Meet one of the frontline workers getting us through this pandemic; veteran registered Nurse Michael Dawes. We catch up with Dawes in our latest “On the Job” episode.
it’s the simple things Dawe takes pleasure in at the end of another long stretch working in ICU dealing with patients stricken by COVID 19.
It’s shedding the PPE he wears, head to toe, for up to 12 hours at a time to do his job. It’s being able to grab a drink when he needs it or a bite to eat without having to climb out of his PPE kit before having to go through the ritual of suiting up again.
Michael Dawe has been nursing for over 25 years. In 2007, after over a decade of working in the high-intensity environment of ICU, he decided that he needed a change.
“For the hours and work-life balance. I needed to find a routine that was more family-friendly,” he told, “On the Job”.
That all changed when the pandemic hit in early 2020.
“Last year they asked people to go back to ICU when the first surge of COVID-19 hit so I put my hand up. I thought I still had something to prove to myself so I hit the books pretty hard to get up to speed.”
“When I first started last year you could just feel the pressure going up each week in terms of getting busier and it wasn’t long before the whole ward was just for COVID patients.”
While Dawe’s sense of duty drew him back to ICU, it was a shock to the system. He found himself slap-bang in the middle of a pandemic response. He had to adjust quickly.
“We do a 12-hour day and it’s mentally draining. It’s a long time to concentrate.”
Anxiety peaked before the vaccine.
“One false step, one lapse in concentration and you could infect yourself. You could bring it home.”
“My wife passed away a couple of years ago. So, you are conscious that as a sole parent you have obligations there. Mentally it was very, very tiring. Physically it was tiring as well. I’d have to take a couple of spare tops to change into throughout a shift because I would just get so sweaty.”
But the silver lining for Dawe’s role is his passion for people. As a younger man he wandered the world for several years meeting people from all walks of life. When he got back to Australia, nursing seemed like a good fit.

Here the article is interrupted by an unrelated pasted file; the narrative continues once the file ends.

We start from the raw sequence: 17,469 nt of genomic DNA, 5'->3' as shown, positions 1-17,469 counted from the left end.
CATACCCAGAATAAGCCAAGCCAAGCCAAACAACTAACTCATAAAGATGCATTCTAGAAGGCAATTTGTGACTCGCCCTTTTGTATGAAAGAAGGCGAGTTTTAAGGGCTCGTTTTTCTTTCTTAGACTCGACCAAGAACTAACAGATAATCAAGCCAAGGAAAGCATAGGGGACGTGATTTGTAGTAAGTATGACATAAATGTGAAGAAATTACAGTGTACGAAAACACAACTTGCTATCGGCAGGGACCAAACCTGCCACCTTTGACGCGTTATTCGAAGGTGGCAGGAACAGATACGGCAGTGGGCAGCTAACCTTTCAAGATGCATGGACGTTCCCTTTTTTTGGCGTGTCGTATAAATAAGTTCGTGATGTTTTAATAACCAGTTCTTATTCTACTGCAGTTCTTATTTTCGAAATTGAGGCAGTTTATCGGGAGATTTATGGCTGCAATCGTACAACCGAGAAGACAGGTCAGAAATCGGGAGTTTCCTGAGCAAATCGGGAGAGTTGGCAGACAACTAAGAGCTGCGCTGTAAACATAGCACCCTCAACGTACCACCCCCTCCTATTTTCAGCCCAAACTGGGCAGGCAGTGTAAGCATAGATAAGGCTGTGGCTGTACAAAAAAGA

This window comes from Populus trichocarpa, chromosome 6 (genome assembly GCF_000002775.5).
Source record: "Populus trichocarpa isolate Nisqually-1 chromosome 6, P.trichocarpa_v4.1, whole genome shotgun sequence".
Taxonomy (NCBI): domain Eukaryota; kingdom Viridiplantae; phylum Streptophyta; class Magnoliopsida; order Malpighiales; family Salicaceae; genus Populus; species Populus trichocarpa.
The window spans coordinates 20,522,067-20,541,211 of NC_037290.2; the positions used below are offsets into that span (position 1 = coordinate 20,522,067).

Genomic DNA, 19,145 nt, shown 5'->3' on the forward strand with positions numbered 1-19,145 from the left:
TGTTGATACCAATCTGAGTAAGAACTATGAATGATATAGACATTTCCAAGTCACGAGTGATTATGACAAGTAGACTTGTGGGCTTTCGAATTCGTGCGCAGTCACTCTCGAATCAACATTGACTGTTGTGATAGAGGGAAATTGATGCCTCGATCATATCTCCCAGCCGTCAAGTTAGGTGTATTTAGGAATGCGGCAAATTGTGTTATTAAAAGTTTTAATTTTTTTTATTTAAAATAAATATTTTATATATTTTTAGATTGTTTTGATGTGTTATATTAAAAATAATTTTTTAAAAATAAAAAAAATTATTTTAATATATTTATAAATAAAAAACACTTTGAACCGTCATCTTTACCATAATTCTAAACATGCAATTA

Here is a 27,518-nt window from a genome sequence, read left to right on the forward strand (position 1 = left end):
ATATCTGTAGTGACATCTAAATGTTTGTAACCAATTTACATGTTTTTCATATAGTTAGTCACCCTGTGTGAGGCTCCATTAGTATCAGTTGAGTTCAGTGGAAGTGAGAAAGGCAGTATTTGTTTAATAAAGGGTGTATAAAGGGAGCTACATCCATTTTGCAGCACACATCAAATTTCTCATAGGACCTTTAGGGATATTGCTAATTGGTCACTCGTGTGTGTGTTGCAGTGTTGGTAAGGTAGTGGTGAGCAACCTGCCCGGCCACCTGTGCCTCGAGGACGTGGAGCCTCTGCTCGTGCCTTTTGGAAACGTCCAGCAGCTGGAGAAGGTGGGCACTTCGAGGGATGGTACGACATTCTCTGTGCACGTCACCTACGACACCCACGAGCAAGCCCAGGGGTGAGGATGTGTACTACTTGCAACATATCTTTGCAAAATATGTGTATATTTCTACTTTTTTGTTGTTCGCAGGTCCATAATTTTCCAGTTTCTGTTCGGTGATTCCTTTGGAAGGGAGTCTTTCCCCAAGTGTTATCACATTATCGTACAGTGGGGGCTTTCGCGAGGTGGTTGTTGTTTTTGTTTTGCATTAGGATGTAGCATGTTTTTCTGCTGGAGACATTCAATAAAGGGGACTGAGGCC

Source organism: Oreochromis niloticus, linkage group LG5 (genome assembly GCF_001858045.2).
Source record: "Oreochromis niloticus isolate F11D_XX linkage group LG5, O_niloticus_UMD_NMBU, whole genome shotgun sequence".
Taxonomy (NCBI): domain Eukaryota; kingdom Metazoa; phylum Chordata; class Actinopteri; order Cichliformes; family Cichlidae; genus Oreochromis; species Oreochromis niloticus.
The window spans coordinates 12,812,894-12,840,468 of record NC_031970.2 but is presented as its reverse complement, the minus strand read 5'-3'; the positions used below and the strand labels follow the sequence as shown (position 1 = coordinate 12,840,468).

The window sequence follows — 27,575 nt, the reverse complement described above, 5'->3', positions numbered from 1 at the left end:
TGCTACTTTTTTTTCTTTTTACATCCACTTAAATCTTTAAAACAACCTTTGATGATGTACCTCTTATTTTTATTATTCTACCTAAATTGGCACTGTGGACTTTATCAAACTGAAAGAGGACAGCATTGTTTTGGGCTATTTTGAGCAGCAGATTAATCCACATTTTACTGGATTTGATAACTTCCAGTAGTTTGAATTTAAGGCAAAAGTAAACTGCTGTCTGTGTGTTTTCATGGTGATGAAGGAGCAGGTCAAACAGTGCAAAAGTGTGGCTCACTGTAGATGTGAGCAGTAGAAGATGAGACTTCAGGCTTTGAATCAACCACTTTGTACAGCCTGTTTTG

‘It’s people. No two people are ever the same. It’s the same reason I love travelling. You meet people from all different backgrounds. Every day you’re at work you can learn something.”
As the pandemic grinds on, Dawe and his colleagues have ridden the ebb and flow of infection surges. The last few months have been hectic.
“The pace has picked up every shift I have gone in. I’ve had guys in their 20’s who have had to be put on an ECMO machine (a blood oxygenator device). These people are right on the edge. That’s what’s stressful.”
The lack of human contact for patients in critical condition is one of the toughest elements of the COVID care protocols.
“A big part of your role was providing emotional support to loved ones and explaining what was going on and giving them time to come to terms with what has happened.”
“This time around we can’t have visitors, so we have to do it all with an iPad. We FaceTime the patients’ families. You’re wearing all the PPE, the patients are hooked up to a ventilator, a lot of them can’t talk. Then the family start talking to them and they’re, getting upset because they can’t respond, and then the family starts getting upset”
Being able to help people on what might be the worst day of their lives drives Dawe despite the personal toll it takes.
His experiences mean he has no tolerance for conspiracy theorists and anti-vaccine protesters who seemingly live in a parallel universe to the one he deals with in a daily basis.
“I wish I could get them to sort of sit with these patients and just see how sick they are and see the families that the disease is impacting on.”
But it’s the comradery between his colleagues that keeps Dawe going.
“The people I work with are amazing. You see a whole different side of people when the sh*t really hits the fan.”
“You know, sometimes at the end of the day you just you just fall in a heap but you work with incredible people that look out for each other.
“We ring each other, and we keep an eye out for each other. We’re all pretty exhausted because this this has been going on for a long time.”
Michael Dawe is looking forward to a few days away from the hospital. He will be back in there and ready to go when his time comes.
It’s just what nurses do.